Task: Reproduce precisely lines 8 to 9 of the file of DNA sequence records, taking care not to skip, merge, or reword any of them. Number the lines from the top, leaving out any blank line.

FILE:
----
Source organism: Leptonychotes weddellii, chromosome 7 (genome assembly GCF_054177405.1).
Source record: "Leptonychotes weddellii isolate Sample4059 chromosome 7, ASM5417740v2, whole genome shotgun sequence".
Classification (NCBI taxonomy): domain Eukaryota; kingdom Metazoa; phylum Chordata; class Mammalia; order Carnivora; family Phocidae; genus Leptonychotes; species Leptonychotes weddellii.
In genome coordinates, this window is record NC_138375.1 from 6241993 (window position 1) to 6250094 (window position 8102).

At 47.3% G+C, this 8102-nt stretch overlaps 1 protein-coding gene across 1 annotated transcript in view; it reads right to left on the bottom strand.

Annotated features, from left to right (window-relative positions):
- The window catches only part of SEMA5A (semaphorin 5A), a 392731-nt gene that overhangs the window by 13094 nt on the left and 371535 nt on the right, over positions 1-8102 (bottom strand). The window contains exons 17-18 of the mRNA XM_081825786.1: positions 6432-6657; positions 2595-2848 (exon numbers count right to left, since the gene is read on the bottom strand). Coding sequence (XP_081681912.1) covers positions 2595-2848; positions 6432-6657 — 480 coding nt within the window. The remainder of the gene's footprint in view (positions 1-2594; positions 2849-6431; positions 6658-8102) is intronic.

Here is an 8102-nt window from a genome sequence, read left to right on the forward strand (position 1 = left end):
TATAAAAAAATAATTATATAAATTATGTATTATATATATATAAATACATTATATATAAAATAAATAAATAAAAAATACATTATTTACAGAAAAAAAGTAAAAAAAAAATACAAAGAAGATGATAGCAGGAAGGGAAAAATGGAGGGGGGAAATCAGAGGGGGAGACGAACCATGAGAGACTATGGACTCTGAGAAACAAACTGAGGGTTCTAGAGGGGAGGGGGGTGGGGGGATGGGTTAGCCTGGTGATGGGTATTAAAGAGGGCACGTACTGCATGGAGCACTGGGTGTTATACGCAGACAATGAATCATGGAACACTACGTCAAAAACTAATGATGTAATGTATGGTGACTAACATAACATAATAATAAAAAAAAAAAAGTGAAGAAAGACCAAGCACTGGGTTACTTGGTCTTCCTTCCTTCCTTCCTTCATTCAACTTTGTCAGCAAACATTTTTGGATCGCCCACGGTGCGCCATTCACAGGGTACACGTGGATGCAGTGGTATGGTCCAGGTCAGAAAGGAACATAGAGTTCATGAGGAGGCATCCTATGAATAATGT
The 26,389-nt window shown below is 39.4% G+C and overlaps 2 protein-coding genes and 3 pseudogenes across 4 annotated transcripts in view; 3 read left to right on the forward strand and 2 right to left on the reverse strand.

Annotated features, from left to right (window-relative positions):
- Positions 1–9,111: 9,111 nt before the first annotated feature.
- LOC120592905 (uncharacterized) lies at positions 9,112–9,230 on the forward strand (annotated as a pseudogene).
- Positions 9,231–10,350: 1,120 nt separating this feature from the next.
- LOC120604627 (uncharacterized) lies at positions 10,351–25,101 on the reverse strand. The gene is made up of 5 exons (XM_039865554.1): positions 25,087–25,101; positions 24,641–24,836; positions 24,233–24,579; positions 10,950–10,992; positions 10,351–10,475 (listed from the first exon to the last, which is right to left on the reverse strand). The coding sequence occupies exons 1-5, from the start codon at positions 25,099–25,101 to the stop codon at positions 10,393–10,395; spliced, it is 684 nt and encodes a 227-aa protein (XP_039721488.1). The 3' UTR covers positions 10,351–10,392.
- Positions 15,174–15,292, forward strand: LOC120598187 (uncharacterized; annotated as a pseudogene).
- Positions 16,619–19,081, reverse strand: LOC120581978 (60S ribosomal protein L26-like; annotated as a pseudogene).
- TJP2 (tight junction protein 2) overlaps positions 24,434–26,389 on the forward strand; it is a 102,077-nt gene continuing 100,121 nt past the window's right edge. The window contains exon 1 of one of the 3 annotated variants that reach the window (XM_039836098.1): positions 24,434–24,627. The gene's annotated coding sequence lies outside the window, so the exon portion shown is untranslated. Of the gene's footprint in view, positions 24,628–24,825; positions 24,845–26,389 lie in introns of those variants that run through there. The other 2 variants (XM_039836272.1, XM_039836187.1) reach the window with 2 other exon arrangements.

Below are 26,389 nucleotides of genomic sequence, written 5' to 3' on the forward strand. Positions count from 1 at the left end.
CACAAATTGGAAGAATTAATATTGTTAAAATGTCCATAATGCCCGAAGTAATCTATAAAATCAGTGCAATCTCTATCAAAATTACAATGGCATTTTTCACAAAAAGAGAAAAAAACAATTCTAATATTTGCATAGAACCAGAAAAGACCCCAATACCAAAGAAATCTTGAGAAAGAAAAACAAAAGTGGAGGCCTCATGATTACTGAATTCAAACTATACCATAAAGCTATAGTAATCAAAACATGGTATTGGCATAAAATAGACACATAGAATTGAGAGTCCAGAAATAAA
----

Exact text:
Here is an 8102-nt window from a genome sequence, read left to right on the forward strand (position 1 = left end):
TATAAAAAAATAATTATATAAATTATGTATTATATATATATAAATACATTATATATAAAATAAATAAATAAAAAATACATTATTTACAGAAAAAAAGTAAAAAAAAAATACAAAGAAGATGATAGCAGGAAGGGAAAAATGGAGGGGGGAAATCAGAGGGGGAGACGAACCATGAGAGACTATGGACTCTGAGAAACAAACTGAGGGTTCTAGAGGGGAGGGGGGTGGGGGGATGGGTTAGCCTGGTGATGGGTATTAAAGAGGGCACGTACTGCATGGAGCACTGGGTGTTATACGCAGACAATGAATCATGGAACACTACGTCAAAAACTAATGATGTAATGTATGGTGACTAACATAACATAATAATAAAAAAAAAAAAGTGAAGAAAGACCAAGCACTGGGTTACTTGGTCTTCCTTCCTTCCTTCCTTCATTCAACTTTGTCAGCAAACATTTTTGGATCGCCCACGGTGCGCCATTCACAGGGTACACGTGGATGCAGTGGTATGGTCCAGGTCAGAAAGGAACATAGAGTTCATGAGGAGGCATCCTATGAATAATGT